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String Theory 

Talking With The Twinemen

The Twinemen Billy Conway - along with most everyone else who's in a band, wants to be in a band, or wants to manage or sign a band - is in Austin, Texas. The occasion, of course, is the annual SXSW music conference, the music industry clusterfuck-slash-behemoth that has become less and less of the independent music festival it was initially conceived as and more and more of a slick-handed, drive-by meet-and-greet. Conway's not looking to join a band, nor is he looking to showcase his wares for a record label. He's here, simply, to play drums with his buddy Dana Colley and companion Laurie Sargent, who together comprise the band Twinemen. Having been here years before with his and Colley's former band, Morphine, he ruminates on how a thing can start one way and make a life of its own, and turn out in a way you'd never imagine. He then says there is really no other way.

"Austin, TX, the land of the music vendor! It's overwhelming. Having been around long enough to have been here in the early days when it was a truly independent event, I can't keep from longing for that a little bit. It's a whole different event now. The whole music business is setting up shop. It is what it is, but in the earlier days it was people who were independent getting together and helping each other out and figuring out how to do things. It's a whole different ballgame now. That's what happens when something is good, I guess."

When something is good, like Morphine was and Twinemen is now, you either ride the wave and see where it takes you or else you fall prey to the undertow of expectations and self-doubts and sink to the bottom with the other skeletal galleons of Good Intention. Billy Conway prefers to swim, thank you very much.

"I think we knew at the time we had to do something on our own, and that it was essential musically and spiritually to move forward after (former Morphine frontman Mark) Sandman died. I think when we started Twinemen, the only 'rule' was to make music that we had neither made nor heard before. Of course, it's impossible — the music comes from somewhere and it's all in how you combine it — but at least you can make music that's difficult to describe. That was really our goal, and always is. We always think the litmus test is when someone says 'Well, what kind of music do you make?' and you scratch your head and begin to stutter. We think that's a good sign."

The creative process for Conway, Colley and Sargent? Let it roll. Tape, ideas, what have you. Don't waste time polishing a turd, as the drummer says. First thought might not always equal best thought, but life's full of second chances, right? You can't dance if you're not on the floor.

"We're very improvisational with how we work. When we put things on tape, it's to get ideas down that maybe we'll work on a little later. The idea is to get the music down and follow the music and not your preconceived notions of what you think it should be. It's like a piece of clay. You get a chunk, and you hand it around a little bit and share ideas and keep letting it come into shape. And I say 'letting it' more prominently than 'forcing it.' It just fills us with joy to get in the studio. We feel like we're chasing (the music) more than forming it. It's like a conversation. You don't know where it's going to go — you just listen and respond."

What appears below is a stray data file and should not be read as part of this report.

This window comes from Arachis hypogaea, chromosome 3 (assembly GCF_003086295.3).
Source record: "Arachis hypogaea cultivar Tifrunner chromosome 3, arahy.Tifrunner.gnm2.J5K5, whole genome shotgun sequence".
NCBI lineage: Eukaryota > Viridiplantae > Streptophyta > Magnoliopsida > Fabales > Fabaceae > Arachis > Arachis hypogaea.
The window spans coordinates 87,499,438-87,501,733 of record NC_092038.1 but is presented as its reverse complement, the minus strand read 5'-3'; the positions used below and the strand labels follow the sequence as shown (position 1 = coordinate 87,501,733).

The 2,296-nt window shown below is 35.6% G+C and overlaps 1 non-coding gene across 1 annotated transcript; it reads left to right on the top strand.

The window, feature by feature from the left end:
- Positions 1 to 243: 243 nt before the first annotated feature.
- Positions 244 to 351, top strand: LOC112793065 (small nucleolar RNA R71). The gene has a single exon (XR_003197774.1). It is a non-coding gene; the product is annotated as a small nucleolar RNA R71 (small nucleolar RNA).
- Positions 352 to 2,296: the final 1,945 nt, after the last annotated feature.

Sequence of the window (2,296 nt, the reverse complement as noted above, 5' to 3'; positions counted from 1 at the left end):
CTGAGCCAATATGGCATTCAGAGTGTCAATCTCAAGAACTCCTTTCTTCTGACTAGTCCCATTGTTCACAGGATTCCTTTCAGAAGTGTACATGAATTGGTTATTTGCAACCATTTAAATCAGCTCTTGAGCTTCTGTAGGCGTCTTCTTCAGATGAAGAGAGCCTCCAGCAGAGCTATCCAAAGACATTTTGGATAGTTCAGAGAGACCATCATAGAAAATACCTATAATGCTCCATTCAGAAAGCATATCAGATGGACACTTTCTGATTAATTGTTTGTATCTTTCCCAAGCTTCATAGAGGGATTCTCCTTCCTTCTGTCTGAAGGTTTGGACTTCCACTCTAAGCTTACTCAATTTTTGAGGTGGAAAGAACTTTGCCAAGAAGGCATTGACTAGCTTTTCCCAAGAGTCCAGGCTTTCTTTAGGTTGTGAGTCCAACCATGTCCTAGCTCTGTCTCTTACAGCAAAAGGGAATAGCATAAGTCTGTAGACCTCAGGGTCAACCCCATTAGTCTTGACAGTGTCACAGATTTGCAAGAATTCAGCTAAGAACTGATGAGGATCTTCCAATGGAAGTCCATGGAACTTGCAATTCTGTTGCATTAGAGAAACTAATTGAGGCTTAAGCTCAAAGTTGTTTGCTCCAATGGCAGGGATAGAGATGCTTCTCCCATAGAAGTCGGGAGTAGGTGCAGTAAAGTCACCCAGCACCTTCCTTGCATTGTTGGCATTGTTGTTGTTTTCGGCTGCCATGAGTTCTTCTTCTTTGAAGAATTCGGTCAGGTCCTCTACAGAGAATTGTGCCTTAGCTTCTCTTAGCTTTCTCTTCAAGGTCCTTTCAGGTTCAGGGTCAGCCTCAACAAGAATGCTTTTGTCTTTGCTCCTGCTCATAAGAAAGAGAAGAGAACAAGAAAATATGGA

The response to the listening? Opinions=A-holes. "It's not Morphine!" "It sounds too much like Morphine!" "It doesn't sound enough like Morphine!" "Enter Sandman!"

"I think we knew all along that we'd be 'those guys who were in Morphine.' And proud of it, mind you. It's kind of why we named the band what we did. Twinemen was a comic strip Sandman did over the years, a three-headed twine ball that represented in a visual way what it was like to be in a band. And so we decided to literally animate it, I guess. For those of us who know, it's a tribute and a nod to the past, but it's also a new start. We knew some people would like it because it sounds like Morphine, and some people wouldn't like it because it sounded like Morphine. But the truth of the matter is that Dana plays saxophone and I play drums. That's what we sound like when we play together. You know?"

You do what you do, say what you say, think how you think, and trust the fates with the rest of it. Change is good. Sometimes a snake needs a sharp object in order to shed its skin. Life would be pretty boring if it was the same as 10, 15, 20 years ago, so why should music be any different? That's right! It shouldn't. "The only thing that permits a man to live is the act," said Sartre.

"Music kind of is evolution, and it's got to move forward. We all come from a musical place where the right that you gain from being an artist to be able to do what you want musically is also a responsibility. We really believe in that. You have to turn the wheel every time, you know? Sometimes you go too far, and sometimes you don't go far enough. It's all about the process, you know?

The Twinemen play Amos' SouthEnd on Thursday, March 24. Admission is $8 ($10 for those under 21). For more information, call 704-377-6874.

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